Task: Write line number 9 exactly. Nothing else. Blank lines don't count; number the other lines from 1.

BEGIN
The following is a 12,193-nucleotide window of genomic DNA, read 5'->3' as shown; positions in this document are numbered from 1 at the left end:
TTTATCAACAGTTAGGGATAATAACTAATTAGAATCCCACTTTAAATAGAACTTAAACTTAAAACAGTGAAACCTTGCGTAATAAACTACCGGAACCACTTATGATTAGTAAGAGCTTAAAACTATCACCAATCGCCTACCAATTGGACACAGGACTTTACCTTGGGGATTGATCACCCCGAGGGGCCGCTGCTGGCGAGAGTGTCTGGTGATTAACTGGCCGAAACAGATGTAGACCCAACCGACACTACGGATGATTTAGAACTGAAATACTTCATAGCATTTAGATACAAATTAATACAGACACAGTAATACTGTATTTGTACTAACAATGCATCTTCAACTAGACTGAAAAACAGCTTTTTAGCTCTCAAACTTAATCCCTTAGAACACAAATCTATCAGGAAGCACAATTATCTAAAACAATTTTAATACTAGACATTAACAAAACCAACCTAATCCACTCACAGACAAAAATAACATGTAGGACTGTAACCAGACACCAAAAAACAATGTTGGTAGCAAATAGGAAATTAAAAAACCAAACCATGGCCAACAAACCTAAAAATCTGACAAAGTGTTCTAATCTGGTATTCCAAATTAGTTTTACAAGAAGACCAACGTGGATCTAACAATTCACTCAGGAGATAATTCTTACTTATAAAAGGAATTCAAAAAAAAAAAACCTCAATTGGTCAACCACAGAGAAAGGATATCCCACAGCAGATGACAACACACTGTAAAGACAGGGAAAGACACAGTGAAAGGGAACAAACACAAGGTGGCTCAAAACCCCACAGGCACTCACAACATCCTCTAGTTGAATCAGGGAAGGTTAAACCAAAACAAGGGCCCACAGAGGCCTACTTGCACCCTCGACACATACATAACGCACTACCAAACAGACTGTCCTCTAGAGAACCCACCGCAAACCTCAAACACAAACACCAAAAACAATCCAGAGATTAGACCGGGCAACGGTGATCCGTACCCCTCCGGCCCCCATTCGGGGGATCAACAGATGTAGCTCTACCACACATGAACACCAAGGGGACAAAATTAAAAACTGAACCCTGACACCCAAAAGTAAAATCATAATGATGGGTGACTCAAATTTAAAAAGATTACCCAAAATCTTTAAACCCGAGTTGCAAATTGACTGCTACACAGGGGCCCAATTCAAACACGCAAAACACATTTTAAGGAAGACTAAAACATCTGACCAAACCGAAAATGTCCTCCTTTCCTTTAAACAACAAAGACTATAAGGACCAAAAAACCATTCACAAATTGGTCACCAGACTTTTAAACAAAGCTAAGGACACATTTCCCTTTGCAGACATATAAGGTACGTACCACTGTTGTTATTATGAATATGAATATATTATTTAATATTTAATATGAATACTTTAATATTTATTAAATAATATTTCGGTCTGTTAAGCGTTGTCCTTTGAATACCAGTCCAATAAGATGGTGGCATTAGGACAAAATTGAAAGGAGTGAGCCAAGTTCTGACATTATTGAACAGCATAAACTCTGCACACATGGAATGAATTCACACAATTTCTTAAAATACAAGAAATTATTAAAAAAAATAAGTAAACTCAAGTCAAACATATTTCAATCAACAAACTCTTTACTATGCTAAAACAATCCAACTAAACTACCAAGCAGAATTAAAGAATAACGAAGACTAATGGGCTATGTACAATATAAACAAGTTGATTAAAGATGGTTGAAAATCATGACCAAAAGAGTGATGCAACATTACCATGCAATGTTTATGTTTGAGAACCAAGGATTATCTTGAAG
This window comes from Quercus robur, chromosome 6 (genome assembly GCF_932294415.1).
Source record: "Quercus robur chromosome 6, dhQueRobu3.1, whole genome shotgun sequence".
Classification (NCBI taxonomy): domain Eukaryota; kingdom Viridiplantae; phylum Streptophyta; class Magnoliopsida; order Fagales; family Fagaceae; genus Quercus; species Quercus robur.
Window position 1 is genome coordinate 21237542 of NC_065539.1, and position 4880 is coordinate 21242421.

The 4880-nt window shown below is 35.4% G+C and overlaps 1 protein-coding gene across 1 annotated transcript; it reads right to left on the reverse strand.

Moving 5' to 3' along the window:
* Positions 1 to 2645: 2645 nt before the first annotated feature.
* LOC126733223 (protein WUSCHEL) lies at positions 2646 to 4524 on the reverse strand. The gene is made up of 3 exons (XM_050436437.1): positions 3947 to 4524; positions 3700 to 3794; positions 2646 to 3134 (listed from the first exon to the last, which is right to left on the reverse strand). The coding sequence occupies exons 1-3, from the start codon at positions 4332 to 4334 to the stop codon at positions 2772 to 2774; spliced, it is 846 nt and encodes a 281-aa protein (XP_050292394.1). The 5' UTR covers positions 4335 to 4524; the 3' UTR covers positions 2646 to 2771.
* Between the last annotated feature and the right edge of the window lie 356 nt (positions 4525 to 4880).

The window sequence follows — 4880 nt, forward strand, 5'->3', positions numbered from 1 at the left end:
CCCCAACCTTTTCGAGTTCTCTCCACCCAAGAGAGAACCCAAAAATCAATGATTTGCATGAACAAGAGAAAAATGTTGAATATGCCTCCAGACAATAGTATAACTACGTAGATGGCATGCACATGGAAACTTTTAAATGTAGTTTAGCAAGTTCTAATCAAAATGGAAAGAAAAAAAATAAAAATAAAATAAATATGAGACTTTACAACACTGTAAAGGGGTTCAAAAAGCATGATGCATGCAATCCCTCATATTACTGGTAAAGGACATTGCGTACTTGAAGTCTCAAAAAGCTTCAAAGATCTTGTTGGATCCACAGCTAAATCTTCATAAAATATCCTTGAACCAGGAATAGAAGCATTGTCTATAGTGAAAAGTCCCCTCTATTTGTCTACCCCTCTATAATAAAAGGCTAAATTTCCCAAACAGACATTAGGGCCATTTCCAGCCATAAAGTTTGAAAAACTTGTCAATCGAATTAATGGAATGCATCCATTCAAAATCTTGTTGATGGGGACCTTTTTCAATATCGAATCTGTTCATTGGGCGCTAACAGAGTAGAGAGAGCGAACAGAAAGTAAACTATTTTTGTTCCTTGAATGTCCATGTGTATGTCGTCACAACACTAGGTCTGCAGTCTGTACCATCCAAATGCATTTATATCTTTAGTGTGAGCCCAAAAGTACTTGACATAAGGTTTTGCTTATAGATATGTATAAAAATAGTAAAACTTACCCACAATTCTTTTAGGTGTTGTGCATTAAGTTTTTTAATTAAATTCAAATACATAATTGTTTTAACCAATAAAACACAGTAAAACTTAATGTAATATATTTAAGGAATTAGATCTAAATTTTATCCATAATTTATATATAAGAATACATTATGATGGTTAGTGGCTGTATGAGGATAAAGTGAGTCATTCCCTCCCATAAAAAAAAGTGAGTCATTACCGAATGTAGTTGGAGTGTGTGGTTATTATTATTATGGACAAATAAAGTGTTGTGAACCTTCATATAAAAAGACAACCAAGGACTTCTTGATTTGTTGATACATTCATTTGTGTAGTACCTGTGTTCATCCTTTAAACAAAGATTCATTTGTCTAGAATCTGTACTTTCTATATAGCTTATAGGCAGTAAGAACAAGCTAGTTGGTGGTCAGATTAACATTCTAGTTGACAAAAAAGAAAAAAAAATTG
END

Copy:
* Positions 1 to 2645: 2645 nt before the first annotated feature.